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Re: WWII Dinosaur Losses

Ostap Bender wrote:

> Josh Smith wrote:
>      David Marjanovic wrote:
>      > The Allies did 'carpet bombing', because there was practically no 
> technology
>      > to aim at something with bombs. Whole cities (most famous: Dresden) 
> were
>      > destroyed. C'est la guerre :-( .
>      In the beginning of the war, absolutely. Things were changing towards the
>      waning years, though. In Munich, on the night that Stromer's Egypt 
> collection
>      died (24 April 1944), the target was a Nazi stronghold less than three 
> hundred
>      feet away from the streetside edge of the museum building. As far as we 
> can
>      tell, the bomb that claimed _Spinosaurus_ fell within the margins of 
> error for
>      the site that the RAF was using. I think we are actually on the verge of
>      pinning down the unit that dropped that bomb...
>      -Josh
> There are two things I would like to point out here: firstly, although more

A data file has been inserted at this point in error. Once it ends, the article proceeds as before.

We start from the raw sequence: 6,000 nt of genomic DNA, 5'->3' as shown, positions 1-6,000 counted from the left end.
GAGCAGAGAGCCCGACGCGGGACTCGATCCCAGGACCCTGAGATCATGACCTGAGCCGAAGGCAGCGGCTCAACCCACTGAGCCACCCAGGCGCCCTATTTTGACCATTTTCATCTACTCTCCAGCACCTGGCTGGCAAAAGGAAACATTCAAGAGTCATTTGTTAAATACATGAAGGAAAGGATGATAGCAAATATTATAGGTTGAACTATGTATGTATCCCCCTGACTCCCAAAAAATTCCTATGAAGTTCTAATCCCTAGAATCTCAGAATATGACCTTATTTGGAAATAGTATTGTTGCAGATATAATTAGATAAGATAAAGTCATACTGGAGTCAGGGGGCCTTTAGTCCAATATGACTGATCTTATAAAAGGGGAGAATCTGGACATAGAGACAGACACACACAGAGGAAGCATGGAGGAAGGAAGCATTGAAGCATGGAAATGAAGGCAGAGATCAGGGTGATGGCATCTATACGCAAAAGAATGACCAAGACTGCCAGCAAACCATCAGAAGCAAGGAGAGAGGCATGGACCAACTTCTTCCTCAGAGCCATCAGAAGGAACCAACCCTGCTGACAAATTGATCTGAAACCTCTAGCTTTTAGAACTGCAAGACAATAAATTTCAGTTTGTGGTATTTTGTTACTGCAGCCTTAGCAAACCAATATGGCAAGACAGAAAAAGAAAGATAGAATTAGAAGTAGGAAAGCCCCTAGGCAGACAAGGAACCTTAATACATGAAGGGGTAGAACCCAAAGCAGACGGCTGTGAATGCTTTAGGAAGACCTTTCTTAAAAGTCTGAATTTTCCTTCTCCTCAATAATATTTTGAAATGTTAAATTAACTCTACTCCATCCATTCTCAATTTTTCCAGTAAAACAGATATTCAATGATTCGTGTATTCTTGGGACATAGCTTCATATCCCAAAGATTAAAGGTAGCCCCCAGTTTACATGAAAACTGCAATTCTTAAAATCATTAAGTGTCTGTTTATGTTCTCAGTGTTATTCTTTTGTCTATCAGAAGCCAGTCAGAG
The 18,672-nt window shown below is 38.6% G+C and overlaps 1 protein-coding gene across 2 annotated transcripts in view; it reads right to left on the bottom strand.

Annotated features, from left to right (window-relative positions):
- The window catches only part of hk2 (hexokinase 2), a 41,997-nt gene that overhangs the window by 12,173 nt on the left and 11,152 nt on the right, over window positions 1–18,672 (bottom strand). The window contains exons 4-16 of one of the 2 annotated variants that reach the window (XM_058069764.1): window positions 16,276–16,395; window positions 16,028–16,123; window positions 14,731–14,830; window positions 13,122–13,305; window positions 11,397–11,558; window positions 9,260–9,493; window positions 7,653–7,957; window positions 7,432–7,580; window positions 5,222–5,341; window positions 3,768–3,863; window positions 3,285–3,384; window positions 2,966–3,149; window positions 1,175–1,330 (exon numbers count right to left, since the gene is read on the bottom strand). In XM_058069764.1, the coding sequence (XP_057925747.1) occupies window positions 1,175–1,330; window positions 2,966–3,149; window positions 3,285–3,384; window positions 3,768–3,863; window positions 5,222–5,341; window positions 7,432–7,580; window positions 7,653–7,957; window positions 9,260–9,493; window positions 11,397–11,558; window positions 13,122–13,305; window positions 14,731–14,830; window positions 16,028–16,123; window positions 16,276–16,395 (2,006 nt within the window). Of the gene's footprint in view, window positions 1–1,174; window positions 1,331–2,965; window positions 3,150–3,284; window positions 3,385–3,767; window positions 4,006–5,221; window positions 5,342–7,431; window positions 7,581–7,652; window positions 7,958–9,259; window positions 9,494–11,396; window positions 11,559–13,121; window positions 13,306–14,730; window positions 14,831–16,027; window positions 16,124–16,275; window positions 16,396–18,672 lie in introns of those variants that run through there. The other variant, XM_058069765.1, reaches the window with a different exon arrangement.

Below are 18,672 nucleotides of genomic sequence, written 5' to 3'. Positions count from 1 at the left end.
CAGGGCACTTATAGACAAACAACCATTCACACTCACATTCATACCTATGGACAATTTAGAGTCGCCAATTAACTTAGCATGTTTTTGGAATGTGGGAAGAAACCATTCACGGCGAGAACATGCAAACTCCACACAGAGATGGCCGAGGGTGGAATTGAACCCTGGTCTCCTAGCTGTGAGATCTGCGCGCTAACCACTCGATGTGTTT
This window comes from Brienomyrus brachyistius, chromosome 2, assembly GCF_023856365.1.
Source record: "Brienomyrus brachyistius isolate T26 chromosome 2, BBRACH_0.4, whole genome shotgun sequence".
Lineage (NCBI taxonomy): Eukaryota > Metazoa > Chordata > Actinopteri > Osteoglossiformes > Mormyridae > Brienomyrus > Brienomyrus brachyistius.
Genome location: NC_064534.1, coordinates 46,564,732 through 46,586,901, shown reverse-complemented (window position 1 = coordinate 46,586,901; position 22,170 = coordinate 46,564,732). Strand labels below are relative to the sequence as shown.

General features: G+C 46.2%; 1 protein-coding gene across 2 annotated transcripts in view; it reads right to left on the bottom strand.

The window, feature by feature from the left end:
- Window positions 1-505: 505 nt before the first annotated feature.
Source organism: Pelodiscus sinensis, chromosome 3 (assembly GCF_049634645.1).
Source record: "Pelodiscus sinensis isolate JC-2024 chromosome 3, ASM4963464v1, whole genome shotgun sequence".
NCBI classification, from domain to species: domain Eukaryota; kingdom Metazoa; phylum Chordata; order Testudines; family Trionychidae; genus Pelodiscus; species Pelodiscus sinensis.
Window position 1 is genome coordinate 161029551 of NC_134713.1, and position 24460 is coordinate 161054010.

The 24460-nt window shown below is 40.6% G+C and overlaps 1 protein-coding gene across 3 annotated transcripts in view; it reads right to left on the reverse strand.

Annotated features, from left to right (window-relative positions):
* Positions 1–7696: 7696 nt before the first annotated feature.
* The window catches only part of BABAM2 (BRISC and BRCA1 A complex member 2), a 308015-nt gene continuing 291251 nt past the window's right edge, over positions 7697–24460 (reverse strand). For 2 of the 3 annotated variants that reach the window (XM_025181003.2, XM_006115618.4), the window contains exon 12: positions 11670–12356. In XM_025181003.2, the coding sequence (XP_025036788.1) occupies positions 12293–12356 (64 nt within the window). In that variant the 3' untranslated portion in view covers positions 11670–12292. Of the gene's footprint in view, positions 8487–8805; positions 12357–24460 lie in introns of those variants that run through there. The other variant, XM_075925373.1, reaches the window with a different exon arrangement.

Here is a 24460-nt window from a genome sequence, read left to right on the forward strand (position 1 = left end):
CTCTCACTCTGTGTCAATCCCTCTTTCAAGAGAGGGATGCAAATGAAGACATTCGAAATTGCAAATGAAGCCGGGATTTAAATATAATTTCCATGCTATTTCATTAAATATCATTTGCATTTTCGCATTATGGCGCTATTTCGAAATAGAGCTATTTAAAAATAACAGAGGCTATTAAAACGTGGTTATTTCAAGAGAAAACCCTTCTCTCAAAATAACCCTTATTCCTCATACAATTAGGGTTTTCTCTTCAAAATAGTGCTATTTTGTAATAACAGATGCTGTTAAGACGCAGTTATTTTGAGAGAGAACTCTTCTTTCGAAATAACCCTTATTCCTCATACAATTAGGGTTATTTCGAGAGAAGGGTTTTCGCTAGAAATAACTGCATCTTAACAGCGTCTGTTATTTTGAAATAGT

> precise bombing had become possible by the end of the war, most of the 
> bombing was still done with relatively old technology; 'margins of error' 
> were therefore bound to be rather large. Second, much of the destruction can 
> be blamed by the principal refusal of the museum director (a convinced nazi) 
> to have the collection transported to safer locations. Small items were 
> smuggled out and rescued by museum collaborators, but the big pieces could 
> obviously not be carried out in a suitcase. That's one situation they handled 
> a bit better in Berlin, as anyone that has marvelled at Janensch' 
> Brachiosaurus can confirm.
> Ilja

    As far as I know, the data we have on Munich is pretty sound with respect 
to what units were doing the bombing and what equipment they were using...
It is completely correct, however, that most of the stuff that survived was 
small because the curators mangaged to smuggle it out in their bags.


Josh Smith
Department of Earth and Environmental Science
University of Pennsylvania
471 Hayden Hall
240 South 33rd Street
Philadelphia, PA  19104-6316
(215) 898-5630 (Office)
(215) 898-0964 (FAX)